Gilbert’s final film in the series was Moonraker. Often considered his weakest, the film is a fairly blatant attempt to cash in on the Star Wars sci-fi craze. The plot is still very Bondian and similar to Gilbert’s previous films. A space shuttle is stolen and the trail leads Bond to Hugo Drax, the billionaire head of the manufacturing company that produces the shuttle. Drax’s dastardly plan is to poison all of humanity from space, and then repopulate the earth with his Aryan employees. For years, this was my least favourite Bond film and certainly there’s a lot wrong with it. The Amazon speedboat chase is a lifeless affair, with Bond just pushing buttons on gadgets to dispose of the bad guys. The slapstick humour in the first half is especially grating. However, upon rewatching the film recently, I found the second half to be much stronger. Ironically, the film gets more serious and convincing once Bond travels to space. An operatic score by John Barry coupled with the biblical parallels of the story, Drax’s ‘Noah’s Ark’ operation, make this one of the most unique Bond films. To be fair to the producers, the series had dabbled in science fiction before, and Bond was only moments away from being shot into space in YOLT, so it feels right that with Gilbert’s farewell to the series he finally managed to complete Bond’s journey. Moonraker also has one my favourite scenes of any movie. Bond being lured by a beautiful woman to an Edenic Amazonian pyramid, only to find a serpent is waiting for him. Gilbert excelled at imagery such as this.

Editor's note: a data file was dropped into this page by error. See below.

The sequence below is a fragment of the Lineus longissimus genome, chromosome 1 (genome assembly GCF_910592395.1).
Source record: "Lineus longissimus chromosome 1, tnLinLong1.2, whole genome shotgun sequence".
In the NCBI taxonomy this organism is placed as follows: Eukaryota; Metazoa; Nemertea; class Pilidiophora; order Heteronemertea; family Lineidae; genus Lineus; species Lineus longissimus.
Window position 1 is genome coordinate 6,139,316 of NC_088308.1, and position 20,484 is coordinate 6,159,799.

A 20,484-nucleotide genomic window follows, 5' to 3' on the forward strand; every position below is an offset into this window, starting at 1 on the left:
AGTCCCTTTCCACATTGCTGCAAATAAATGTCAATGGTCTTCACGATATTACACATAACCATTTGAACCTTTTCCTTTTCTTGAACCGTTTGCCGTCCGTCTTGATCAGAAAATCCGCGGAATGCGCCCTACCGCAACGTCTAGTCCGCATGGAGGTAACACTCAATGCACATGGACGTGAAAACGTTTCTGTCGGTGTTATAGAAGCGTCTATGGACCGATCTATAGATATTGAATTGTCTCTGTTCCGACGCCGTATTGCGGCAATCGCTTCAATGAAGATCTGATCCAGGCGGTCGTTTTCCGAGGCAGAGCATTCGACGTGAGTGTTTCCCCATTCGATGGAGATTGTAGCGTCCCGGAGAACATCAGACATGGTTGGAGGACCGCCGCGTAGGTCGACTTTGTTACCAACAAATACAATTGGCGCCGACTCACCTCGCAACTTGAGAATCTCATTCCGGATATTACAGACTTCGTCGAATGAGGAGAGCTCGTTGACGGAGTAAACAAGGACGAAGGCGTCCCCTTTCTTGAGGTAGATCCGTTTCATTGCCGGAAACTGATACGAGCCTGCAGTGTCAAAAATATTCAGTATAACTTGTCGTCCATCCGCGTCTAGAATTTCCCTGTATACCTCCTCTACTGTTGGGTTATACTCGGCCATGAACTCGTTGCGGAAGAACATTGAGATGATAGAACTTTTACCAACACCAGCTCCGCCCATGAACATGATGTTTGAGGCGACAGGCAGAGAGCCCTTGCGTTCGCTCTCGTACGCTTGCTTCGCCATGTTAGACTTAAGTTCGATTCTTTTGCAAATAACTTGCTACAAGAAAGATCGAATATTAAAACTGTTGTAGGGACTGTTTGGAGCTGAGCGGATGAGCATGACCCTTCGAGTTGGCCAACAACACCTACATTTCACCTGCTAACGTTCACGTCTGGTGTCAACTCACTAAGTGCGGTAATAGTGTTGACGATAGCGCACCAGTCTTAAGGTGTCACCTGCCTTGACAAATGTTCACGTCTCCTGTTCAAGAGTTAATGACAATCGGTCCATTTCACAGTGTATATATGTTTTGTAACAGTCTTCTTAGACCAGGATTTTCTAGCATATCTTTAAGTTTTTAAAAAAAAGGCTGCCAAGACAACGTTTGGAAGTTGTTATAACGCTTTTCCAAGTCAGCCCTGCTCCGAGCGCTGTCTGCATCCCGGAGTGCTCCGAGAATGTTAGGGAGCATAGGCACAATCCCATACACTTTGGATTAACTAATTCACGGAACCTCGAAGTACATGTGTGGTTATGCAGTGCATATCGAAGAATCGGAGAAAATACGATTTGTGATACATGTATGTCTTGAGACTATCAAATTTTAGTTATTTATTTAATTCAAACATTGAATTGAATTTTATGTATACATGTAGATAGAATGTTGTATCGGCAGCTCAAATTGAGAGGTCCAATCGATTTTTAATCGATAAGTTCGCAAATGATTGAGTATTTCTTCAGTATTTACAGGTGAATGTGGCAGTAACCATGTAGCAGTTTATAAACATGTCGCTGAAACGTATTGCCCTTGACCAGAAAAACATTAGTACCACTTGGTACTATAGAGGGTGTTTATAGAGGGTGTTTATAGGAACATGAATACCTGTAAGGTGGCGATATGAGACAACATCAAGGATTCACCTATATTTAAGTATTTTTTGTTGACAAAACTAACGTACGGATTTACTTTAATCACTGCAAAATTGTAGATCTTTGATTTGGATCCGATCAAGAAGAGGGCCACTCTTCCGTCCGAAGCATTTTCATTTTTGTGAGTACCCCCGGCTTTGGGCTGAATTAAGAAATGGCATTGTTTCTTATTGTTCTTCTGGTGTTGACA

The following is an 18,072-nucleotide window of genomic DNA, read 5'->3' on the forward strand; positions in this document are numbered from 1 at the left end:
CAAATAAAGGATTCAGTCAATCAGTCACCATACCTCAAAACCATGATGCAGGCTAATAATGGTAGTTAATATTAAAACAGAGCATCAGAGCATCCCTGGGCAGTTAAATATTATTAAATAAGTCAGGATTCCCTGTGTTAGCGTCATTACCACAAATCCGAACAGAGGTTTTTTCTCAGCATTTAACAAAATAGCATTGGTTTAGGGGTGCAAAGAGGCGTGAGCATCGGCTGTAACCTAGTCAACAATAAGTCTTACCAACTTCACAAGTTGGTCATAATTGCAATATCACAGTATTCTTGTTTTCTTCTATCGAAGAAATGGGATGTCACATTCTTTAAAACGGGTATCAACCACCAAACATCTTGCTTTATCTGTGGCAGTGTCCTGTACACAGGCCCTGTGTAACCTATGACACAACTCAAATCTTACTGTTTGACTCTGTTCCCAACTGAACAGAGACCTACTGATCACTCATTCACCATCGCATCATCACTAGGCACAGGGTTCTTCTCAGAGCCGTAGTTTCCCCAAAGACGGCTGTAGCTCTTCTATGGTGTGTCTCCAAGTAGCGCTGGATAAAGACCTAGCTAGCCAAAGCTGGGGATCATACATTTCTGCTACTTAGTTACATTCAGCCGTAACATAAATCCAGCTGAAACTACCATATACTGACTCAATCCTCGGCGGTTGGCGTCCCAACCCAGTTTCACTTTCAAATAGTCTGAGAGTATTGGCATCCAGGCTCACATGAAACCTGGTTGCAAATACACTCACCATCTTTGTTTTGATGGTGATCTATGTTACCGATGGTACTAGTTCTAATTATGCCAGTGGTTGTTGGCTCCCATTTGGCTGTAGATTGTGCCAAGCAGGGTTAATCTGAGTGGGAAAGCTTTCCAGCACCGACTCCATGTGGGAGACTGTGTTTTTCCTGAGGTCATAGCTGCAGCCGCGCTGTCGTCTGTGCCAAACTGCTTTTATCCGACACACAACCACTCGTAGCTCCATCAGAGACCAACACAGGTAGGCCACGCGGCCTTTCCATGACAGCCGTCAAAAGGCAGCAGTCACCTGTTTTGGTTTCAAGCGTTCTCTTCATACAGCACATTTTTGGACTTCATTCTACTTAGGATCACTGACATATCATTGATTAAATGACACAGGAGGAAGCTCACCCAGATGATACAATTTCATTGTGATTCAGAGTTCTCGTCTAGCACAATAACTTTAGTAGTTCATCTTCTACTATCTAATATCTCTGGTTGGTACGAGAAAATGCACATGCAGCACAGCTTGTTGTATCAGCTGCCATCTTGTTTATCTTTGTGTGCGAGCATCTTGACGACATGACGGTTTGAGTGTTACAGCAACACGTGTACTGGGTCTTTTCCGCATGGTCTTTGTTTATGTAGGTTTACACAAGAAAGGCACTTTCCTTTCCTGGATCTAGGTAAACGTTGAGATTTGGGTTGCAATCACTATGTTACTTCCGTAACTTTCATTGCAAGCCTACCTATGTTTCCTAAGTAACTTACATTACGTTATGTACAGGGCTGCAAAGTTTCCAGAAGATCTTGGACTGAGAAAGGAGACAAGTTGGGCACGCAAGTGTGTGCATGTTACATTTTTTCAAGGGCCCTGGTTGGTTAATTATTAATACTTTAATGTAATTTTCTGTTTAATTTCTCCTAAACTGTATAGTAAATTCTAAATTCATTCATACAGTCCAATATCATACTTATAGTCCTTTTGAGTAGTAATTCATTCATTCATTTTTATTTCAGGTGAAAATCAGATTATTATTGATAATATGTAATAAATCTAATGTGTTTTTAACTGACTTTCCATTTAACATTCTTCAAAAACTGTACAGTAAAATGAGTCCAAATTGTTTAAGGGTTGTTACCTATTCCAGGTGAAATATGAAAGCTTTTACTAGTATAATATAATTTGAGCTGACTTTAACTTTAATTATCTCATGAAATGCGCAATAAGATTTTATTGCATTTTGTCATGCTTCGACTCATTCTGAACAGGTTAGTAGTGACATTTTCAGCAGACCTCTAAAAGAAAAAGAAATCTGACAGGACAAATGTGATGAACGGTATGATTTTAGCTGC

Once Gilbert walked away from the series, he returned to the comedy dramas for which he was known best. The Bond films got serious again with For Your Eyes Only, and would go through several more changes in tone in the ensuing decades. The Monorail trilogy achieved several stylistic tropes for better or worse. They discarded much of Ian Fleming’s writing and forged original Bond stories. They pushed the Cold War setting into the background to tell fantastical stories of villains bent on global domination. And they made sure the action and settings were spectacular and breathtaking enough to help the audience forgive their flaws. In this, they were successful. Goldfinger and Casino Royale, for example, might be better Bond films, but the Monorail Trilogy stands out as what the audience expects from a Bond film.

Just don’t expect the next Bond film to be released any time soon…

Eureka – Flashback to a Forgotten Film

September 27, 2020